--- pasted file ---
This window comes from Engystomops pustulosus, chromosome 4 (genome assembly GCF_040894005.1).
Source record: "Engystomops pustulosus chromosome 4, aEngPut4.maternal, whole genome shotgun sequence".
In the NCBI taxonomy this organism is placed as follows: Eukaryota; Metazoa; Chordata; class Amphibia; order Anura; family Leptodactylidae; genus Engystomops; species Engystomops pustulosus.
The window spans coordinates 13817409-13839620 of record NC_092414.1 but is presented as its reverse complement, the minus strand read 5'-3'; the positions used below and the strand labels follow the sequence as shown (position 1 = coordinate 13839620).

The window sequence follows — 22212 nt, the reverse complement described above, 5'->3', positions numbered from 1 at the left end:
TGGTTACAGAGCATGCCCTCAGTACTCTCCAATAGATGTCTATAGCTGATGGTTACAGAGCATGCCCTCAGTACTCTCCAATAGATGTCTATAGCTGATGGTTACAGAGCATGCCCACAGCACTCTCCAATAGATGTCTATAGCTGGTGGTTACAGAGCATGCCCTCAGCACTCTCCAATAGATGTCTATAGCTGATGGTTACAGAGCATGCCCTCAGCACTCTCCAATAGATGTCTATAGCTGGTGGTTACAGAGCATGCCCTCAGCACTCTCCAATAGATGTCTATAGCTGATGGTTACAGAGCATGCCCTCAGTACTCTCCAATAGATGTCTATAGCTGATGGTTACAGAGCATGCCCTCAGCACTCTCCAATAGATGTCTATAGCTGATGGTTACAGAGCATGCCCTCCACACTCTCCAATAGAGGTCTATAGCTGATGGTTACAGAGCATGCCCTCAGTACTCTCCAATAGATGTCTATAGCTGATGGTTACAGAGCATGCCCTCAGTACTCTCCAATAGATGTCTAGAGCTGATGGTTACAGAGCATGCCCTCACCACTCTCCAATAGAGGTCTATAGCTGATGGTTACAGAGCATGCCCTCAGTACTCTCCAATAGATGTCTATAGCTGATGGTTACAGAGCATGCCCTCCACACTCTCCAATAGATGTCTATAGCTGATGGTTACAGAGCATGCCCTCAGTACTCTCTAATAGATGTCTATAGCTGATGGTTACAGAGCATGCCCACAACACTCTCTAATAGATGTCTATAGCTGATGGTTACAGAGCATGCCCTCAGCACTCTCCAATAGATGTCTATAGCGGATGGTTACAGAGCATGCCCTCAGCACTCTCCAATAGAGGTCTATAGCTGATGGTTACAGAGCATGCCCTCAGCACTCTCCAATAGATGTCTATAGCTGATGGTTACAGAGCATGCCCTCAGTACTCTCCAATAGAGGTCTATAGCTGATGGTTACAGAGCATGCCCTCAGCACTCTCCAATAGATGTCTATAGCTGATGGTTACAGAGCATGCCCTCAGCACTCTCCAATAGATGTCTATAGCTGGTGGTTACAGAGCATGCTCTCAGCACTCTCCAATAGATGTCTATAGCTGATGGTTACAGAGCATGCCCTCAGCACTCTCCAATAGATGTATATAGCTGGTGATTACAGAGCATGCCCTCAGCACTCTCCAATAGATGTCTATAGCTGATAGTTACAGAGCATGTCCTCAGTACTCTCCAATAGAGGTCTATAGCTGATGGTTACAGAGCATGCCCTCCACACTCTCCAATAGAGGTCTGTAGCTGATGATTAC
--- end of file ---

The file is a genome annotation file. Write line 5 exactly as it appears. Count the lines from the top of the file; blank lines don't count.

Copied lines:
The window sequence follows — 22212 nt, the reverse complement described above, 5'->3', positions numbered from 1 at the left end: